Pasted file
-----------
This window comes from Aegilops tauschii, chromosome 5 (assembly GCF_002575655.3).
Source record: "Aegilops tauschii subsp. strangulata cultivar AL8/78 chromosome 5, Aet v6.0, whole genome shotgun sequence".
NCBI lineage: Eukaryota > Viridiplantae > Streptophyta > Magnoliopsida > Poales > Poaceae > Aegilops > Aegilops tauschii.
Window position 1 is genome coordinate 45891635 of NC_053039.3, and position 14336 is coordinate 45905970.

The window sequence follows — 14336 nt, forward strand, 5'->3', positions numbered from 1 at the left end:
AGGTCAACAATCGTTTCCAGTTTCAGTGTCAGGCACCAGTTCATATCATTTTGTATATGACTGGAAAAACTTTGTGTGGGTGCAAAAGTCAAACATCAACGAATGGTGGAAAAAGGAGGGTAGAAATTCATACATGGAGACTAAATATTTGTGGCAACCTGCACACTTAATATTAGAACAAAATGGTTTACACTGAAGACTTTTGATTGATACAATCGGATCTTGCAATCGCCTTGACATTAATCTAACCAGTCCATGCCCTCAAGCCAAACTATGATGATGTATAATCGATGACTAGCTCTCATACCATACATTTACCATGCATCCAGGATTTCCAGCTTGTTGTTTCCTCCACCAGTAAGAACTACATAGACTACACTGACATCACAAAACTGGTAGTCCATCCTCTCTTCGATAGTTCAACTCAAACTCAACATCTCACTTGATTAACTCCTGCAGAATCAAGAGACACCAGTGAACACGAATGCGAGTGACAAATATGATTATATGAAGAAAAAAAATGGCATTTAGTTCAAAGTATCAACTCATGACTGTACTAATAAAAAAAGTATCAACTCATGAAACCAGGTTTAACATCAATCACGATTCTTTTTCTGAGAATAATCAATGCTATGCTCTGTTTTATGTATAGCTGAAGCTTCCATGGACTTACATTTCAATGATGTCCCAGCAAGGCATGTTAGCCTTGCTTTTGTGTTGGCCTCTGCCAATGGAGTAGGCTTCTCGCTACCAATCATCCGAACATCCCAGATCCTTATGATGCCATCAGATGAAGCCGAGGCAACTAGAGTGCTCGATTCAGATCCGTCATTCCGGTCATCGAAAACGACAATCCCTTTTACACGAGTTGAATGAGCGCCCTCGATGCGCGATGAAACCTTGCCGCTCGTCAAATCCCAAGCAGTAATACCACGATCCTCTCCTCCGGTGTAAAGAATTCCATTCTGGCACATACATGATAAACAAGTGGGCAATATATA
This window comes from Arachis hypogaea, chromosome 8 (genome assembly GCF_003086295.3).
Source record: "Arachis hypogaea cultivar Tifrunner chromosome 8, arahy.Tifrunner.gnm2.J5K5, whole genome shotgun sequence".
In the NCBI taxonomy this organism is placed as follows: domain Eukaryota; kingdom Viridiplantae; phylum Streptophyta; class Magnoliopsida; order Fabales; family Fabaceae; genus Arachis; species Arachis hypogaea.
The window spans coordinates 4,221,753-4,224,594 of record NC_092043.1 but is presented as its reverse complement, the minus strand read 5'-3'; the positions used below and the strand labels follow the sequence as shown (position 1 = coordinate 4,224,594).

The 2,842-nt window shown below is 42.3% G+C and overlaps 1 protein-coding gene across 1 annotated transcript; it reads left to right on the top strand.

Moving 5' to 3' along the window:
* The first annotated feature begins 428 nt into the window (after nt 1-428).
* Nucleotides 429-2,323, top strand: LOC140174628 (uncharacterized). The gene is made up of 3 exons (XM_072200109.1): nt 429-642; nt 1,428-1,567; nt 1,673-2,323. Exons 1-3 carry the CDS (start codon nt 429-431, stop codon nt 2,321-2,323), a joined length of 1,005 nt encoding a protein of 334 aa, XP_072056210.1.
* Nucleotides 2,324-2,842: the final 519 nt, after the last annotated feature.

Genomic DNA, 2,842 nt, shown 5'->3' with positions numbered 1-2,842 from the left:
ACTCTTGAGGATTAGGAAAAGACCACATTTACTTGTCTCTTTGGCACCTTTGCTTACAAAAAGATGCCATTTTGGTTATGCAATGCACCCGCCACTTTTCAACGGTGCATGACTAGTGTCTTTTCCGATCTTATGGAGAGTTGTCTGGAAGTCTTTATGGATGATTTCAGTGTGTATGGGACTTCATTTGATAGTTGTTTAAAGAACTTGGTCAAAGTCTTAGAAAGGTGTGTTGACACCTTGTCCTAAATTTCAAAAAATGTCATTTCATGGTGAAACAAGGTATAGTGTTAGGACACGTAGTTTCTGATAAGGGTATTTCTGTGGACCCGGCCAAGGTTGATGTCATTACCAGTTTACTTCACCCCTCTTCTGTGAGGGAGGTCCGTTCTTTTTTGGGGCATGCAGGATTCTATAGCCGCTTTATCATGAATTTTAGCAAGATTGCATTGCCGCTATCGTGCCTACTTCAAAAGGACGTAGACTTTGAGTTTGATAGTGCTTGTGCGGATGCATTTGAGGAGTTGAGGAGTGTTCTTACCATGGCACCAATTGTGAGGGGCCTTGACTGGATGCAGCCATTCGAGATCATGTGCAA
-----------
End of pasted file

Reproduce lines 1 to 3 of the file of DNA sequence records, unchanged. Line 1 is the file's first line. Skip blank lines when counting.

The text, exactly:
This window comes from Aegilops tauschii, chromosome 5 (assembly GCF_002575655.3).
Source record: "Aegilops tauschii subsp. strangulata cultivar AL8/78 chromosome 5, Aet v6.0, whole genome shotgun sequence".
NCBI lineage: Eukaryota > Viridiplantae > Streptophyta > Magnoliopsida > Poales > Poaceae > Aegilops > Aegilops tauschii.